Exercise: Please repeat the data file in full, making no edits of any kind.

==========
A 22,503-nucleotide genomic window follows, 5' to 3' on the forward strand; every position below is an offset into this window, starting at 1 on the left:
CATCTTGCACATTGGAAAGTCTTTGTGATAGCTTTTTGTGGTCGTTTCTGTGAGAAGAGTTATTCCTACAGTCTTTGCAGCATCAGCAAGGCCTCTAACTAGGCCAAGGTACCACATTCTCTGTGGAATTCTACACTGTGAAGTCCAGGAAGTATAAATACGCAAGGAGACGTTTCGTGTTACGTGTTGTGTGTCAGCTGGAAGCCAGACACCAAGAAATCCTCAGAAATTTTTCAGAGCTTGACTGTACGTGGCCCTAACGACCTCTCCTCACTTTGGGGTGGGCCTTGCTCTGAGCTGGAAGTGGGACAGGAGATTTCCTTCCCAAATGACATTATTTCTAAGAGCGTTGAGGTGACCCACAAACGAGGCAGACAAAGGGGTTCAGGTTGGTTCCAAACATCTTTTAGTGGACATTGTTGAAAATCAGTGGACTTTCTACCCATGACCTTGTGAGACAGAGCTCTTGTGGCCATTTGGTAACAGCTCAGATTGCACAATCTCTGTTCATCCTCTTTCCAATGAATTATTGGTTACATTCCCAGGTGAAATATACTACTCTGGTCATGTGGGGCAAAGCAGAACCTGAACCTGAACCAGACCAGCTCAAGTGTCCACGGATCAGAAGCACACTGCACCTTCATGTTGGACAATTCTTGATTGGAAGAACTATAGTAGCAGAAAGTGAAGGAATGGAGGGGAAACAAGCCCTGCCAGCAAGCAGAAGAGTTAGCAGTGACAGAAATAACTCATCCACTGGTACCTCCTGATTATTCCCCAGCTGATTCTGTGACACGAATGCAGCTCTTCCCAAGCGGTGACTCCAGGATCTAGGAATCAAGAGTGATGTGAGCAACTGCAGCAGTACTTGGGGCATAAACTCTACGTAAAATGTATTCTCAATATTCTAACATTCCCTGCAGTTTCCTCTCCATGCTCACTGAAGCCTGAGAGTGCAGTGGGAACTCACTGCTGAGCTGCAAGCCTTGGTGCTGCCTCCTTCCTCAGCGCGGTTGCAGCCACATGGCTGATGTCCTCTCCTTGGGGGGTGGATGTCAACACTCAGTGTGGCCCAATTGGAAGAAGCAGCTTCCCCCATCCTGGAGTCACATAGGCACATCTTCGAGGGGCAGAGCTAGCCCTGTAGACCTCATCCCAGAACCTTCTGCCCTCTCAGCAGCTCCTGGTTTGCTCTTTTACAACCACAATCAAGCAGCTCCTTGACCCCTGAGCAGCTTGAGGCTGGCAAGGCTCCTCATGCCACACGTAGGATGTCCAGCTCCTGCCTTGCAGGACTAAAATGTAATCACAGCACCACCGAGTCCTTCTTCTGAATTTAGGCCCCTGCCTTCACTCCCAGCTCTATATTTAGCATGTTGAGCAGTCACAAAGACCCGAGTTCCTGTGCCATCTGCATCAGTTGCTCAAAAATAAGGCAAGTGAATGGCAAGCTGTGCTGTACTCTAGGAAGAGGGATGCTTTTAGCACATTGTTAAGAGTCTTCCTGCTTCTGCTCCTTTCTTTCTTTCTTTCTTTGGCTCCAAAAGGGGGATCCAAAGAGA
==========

A 22,503-nucleotide genomic window follows, 5' to 3' on the forward strand; every position below is an offset into this window, starting at 1 on the left:
CATCTTGCACATTGGAAAGTCTTTGTGATAGCTTTTTGTGGTCGTTTCTGTGAGAAGAGTTATTCCTACAGTCTTTGCAGCATCAGCAAGGCCTCTAACTAGGCCAAGGTACCACATTCTCTGTGGAATTCTACACTGTGAAGTCCAGGAAGTATAAATACGCAAGGAGACGTTTCGTGTTACGTGTTGTGTGTCAGCTGGAAGCCAGACACCAAGAAATCCTCAGAAATTTTTCAGAGCTTGACTGTACGTGGCCCTAACGACCTCTCCTCACTTTGGGGTGGGCCTTGCTCTGAGCTGGAAGTGGGACAGGAGATTTCCTTCCCAAATGACATTATTTCTAAGAGCGTTGAGGTGACCCACAAACGAGGCAGACAAAGGGGTTCAGGTTGGTTCCAAACATCTTTTAGTGGACATTGTTGAAAATCAGTGGACTTTCTACCCATGACCTTGTGAGACAGAGCTCTTGTGGCCATTTGGTAACAGCTCAGATTGCACAATCTCTGTTCATCCTCTTTCCAATGAATTATTGGTTACATTCCCAGGTGAAATATACTACTCTGGTCATGTGGGGCAAAGCAGAACCTGAACCTGAACCAGACCAGCTCAAGTGTCCACGGATCAGAAGCACACTGCACCTTCATGTTGGACAATTCTTGATTGGAAGAACTATAGTAGCAGAAAGTGAAGGAATGGAGGGGAAACAAGCCCTGCCAGCAAGCAGAAGAGTTAGCAGTGACAGAAATAACTCATCCACTGGTACCTCCTGATTATTCCCCAGCTGATTCTGTGACACGAATGCAGCTCTTCCCAAGCGGTGACTCCAGGATCTAGGAATCAAGAGTGATGTGAGCAACTGCAGCAGTACTTGGGGCATAAACTCTACGTAAAATGTATTCTCAATATTCTAACATTCCCTGCAGTTTCCTCTCCATGCTCACTGAAGCCTGAGAGTGCAGTGGGAACTCACTGCTGAGCTGCAAGCCTTGGTGCTGCCTCCTTCCTCAGCGCGGTTGCAGCCACATGGCTGATGTCCTCTCCTTGGGGGGTGGATGTCAACACTCAGTGTGGCCCAATTGGAAGAAGCAGCTTCCCCCATCCTGGAGTCACATAGGCACATCTTCGAGGGGCAGAGCTAGCCCTGTAGACCTCATCCCAGAACCTTCTGCCCTCTCAGCAGCTCCTGGTTTGCTCTTTTACAACCACAATCAAGCAGCTCCTTGACCCCTGAGCAGCTTGAGGCTGGCAAGGCTCCTCATGCCACACGTAGGATGTCCAGCTCCTGCCTTGCAGGACTAAAATGTAATCACAGCACCACCGAGTCCTTCTTCTGAATTTAGGCCCCTGCCTTCACTCCCAGCTCTATATTTAGCATGTTGAGCAGTCACAAAGACCCGAGTTCCTGTGCCATCTGCATCAGTTGCTCAAAAATAAGGCAAGTGAATGGCAAGCTGTGCTGTACTCTAGGAAGAGGGATGCTTTTAGCACATTGTTAAGAGTCTTCCTGCTTCTGCTCCTTTCTTTCTTTCTTTCTTTGGCTCCAAAAGGGGGATCCAAAGAGA